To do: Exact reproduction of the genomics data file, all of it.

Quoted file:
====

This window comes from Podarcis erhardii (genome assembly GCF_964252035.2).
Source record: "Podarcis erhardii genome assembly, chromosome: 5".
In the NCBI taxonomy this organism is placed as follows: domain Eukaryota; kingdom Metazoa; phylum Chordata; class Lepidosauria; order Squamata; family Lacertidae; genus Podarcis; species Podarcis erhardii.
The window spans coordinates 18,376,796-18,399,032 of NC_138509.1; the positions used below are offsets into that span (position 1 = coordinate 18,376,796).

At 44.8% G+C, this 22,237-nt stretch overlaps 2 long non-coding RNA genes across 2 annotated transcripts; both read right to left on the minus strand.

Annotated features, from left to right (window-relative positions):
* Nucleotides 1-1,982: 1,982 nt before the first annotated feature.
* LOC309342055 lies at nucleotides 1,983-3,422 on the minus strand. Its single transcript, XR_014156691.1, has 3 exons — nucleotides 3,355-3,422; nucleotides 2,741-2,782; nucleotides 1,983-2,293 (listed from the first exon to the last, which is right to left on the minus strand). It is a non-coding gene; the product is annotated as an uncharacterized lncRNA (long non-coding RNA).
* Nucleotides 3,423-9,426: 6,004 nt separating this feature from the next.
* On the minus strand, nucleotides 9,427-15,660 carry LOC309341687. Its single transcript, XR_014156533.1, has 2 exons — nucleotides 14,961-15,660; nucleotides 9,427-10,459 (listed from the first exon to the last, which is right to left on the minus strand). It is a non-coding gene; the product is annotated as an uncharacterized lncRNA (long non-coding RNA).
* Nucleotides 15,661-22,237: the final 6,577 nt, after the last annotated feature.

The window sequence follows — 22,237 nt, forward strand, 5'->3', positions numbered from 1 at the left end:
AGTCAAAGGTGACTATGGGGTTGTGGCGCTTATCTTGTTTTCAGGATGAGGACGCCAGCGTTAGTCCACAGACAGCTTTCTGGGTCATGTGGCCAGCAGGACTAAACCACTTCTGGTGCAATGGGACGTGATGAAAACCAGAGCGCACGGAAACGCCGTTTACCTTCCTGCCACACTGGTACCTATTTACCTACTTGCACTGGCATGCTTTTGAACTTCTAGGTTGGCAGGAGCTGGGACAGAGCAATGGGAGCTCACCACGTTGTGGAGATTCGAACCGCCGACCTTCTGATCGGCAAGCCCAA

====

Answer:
This window comes from Podarcis erhardii (genome assembly GCF_964252035.2).
Source record: "Podarcis erhardii genome assembly, chromosome: 5".
In the NCBI taxonomy this organism is placed as follows: domain Eukaryota; kingdom Metazoa; phylum Chordata; class Lepidosauria; order Squamata; family Lacertidae; genus Podarcis; species Podarcis erhardii.
The window spans coordinates 18,376,796-18,399,032 of NC_138509.1; the positions used below are offsets into that span (position 1 = coordinate 18,376,796).

At 44.8% G+C, this 22,237-nt stretch overlaps 2 long non-coding RNA genes across 2 annotated transcripts; both read right to left on the minus strand.

Annotated features, from left to right (window-relative positions):
* Nucleotides 1-1,982: 1,982 nt before the first annotated feature.
* LOC309342055 lies at nucleotides 1,983-3,422 on the minus strand. Its single transcript, XR_014156691.1, has 3 exons — nucleotides 3,355-3,422; nucleotides 2,741-2,782; nucleotides 1,983-2,293 (listed from the first exon to the last, which is right to left on the minus strand). It is a non-coding gene; the product is annotated as an uncharacterized lncRNA (long non-coding RNA).
* Nucleotides 3,423-9,426: 6,004 nt separating this feature from the next.
* On the minus strand, nucleotides 9,427-15,660 carry LOC309341687. Its single transcript, XR_014156533.1, has 2 exons — nucleotides 14,961-15,660; nucleotides 9,427-10,459 (listed from the first exon to the last, which is right to left on the minus strand). It is a non-coding gene; the product is annotated as an uncharacterized lncRNA (long non-coding RNA).
* Nucleotides 15,661-22,237: the final 6,577 nt, after the last annotated feature.

The window sequence follows — 22,237 nt, forward strand, 5'->3', positions numbered from 1 at the left end:
AGTCAAAGGTGACTATGGGGTTGTGGCGCTTATCTTGTTTTCAGGATGAGGACGCCAGCGTTAGTCCACAGACAGCTTTCTGGGTCATGTGGCCAGCAGGACTAAACCACTTCTGGTGCAATGGGACGTGATGAAAACCAGAGCGCACGGAAACGCCGTTTACCTTCCTGCCACACTGGTACCTATTTACCTACTTGCACTGGCATGCTTTTGAACTTCTAGGTTGGCAGGAGCTGGGACAGAGCAATGGGAGCTCACCACGTTGTGGAGATTCGAACCGCCGACCTTCTGATCGGCAAGCCCAA